Prosecutors urged to reconsider rape case
A JUDGE has refused to permanently stay a rape case where a man has claimed he did not rape his former girlfriend while she slept because she was "always awake at the start".
In handing down her decision, Judge Deborah Richards said the man had given an "implausible explanation" for why his girlfriend had woken up with "a pain in her anus".
"The (alleged victim) recalled an incident where she woke up in the middle of the night and felt a pain in her anus," she said.
"(Her boyfriend) was awake watching a movie. She commented to him 'my ass is really sore, why would it be sore all of a sudden?'.
"He said she just farted really hard a second ago."
Mackay District Court heard the man was charged with a single count of rape after the woman allegedly found a series of images and about 10 videos on his phone in mid 2016.
It is alleged the videos showed her in the foetal position asleep with the man, who cannot be named for legal reasons, naked and having sex with her from behind.
She also alleges the photos showed her asleep either wearing underwear or naked.
The court heard the alleged images and videos, which have since been deleted, sparked a memory of an incident when she was lying in bed with her then partner and woke up with a sore anus.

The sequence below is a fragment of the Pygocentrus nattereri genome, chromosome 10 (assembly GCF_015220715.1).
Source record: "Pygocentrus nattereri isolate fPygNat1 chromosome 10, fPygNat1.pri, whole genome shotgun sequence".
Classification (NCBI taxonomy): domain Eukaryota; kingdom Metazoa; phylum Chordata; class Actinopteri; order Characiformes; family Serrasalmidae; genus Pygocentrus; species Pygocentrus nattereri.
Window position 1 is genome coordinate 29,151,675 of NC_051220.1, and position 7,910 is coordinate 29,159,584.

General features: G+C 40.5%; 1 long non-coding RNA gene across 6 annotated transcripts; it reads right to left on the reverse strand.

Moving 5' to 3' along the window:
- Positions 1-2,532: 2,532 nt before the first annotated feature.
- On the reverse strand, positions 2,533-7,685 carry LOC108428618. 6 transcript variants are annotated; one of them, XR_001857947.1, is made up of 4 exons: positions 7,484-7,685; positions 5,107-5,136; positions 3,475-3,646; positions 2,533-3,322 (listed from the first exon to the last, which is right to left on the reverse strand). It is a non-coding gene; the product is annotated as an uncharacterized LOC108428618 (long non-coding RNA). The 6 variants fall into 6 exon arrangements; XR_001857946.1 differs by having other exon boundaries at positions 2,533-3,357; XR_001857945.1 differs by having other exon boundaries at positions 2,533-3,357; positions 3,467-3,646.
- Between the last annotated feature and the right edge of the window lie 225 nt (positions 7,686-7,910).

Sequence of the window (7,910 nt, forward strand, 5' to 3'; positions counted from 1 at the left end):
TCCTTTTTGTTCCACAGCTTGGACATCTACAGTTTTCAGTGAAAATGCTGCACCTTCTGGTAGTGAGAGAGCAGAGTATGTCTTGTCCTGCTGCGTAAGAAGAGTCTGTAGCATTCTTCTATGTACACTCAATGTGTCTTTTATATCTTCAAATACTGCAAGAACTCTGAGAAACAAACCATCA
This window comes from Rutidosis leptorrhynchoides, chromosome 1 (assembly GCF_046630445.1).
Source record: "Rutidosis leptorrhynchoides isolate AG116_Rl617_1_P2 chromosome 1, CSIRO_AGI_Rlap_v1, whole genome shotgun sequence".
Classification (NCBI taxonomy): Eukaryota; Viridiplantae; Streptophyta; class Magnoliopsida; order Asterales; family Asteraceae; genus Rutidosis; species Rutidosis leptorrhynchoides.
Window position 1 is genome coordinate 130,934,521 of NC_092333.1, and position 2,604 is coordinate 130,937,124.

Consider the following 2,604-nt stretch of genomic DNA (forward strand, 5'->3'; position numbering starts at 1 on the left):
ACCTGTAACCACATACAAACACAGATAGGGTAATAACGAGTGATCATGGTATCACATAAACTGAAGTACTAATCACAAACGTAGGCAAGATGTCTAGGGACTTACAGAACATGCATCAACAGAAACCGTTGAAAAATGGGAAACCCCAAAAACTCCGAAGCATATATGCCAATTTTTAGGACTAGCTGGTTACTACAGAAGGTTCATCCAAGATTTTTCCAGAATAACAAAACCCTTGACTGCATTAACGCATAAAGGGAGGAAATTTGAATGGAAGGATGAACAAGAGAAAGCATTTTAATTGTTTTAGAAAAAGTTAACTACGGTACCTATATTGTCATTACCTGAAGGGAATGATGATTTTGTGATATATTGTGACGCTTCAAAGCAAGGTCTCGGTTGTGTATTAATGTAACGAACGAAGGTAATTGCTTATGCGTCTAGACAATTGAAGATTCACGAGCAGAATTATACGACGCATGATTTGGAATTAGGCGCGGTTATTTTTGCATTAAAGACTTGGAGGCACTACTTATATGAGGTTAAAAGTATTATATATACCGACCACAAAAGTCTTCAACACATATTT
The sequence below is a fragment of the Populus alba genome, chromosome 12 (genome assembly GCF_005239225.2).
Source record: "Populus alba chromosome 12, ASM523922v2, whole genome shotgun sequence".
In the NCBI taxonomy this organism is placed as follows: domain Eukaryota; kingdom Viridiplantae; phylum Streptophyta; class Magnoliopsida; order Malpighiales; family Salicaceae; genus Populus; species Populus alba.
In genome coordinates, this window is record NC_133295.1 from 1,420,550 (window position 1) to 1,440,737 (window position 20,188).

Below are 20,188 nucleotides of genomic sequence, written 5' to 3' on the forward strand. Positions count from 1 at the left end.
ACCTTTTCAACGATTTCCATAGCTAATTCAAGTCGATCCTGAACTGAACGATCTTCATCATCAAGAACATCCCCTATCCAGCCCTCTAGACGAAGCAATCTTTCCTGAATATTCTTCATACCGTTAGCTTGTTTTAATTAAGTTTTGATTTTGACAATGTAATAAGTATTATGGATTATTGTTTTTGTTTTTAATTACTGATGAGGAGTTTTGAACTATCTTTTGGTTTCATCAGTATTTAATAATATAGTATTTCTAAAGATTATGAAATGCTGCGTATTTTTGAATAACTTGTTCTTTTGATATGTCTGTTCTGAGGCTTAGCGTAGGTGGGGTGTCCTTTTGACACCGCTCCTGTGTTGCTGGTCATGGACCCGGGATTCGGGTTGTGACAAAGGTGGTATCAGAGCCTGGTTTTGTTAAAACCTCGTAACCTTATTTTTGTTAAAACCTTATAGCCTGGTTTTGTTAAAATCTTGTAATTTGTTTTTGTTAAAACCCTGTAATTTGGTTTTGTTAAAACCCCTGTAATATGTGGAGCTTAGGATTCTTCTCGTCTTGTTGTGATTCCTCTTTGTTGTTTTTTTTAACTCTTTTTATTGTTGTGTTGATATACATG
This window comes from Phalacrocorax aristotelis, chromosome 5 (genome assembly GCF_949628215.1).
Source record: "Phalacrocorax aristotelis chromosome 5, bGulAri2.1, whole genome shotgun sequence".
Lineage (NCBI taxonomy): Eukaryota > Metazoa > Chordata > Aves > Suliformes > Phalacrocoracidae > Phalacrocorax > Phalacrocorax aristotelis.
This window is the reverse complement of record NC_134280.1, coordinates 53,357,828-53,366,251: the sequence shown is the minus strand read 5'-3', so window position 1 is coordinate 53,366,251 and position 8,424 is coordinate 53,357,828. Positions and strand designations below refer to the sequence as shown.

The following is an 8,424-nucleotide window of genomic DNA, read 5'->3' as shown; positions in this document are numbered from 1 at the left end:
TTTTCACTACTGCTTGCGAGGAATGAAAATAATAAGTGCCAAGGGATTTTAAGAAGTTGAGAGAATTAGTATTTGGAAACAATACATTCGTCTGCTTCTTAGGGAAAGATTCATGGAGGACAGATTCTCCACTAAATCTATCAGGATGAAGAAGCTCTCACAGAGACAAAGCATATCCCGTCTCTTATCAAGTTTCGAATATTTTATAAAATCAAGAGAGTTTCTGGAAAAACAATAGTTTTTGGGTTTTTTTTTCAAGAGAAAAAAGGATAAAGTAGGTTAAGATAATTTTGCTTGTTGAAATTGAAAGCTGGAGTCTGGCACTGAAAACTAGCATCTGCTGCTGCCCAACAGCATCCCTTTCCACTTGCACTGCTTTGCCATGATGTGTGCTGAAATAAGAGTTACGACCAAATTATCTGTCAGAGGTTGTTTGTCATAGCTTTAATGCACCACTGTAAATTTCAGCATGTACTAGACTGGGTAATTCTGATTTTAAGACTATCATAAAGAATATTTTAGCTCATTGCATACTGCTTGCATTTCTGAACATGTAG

Lawyers for the man tried to permanently stall the case on the grounds he would not receive a fair trial because a jury was likely to focus on "discreditable" conduct.
Judge Richards said the images and videos had been deleted and the phone had since been discarded.
"So while police might have been able to recover the deleted videos, the absence of a phone means the evidence in regards to the video is lost and the Crown relies on the memory of (the alleged victim) as to what was in those videos," she said.
"The Crown case is a circumstantial case based on the proposition that because she woke up on one night and felt her anus was sore, and the accused gave an implausible explanation, the jury, given the evidence of the images on the phone would conclude that he had penetrated her anus with his penis while she was asleep.
"The loss of that footage is unfortunate but in my view does not mean the indictment must be stayed.
"Trials are often run missing evidence.
"This is not in my view an exceptional case or an appropriate case for a stay.
"But it is difficult though to see how a jury could find, on the present state of the evidence, that a rape occurred ... without using the video evidence in an impermissible way, namely because he has penetrated her on another occasion he must have done it on this occasion.
"The Crown, in my view, should reconsider its position before pressing on with a trial in this matter, a trial that would be distressing for the complainant and it is likely not to make it past the end of the Crown case."
The case was adjourned to a callover.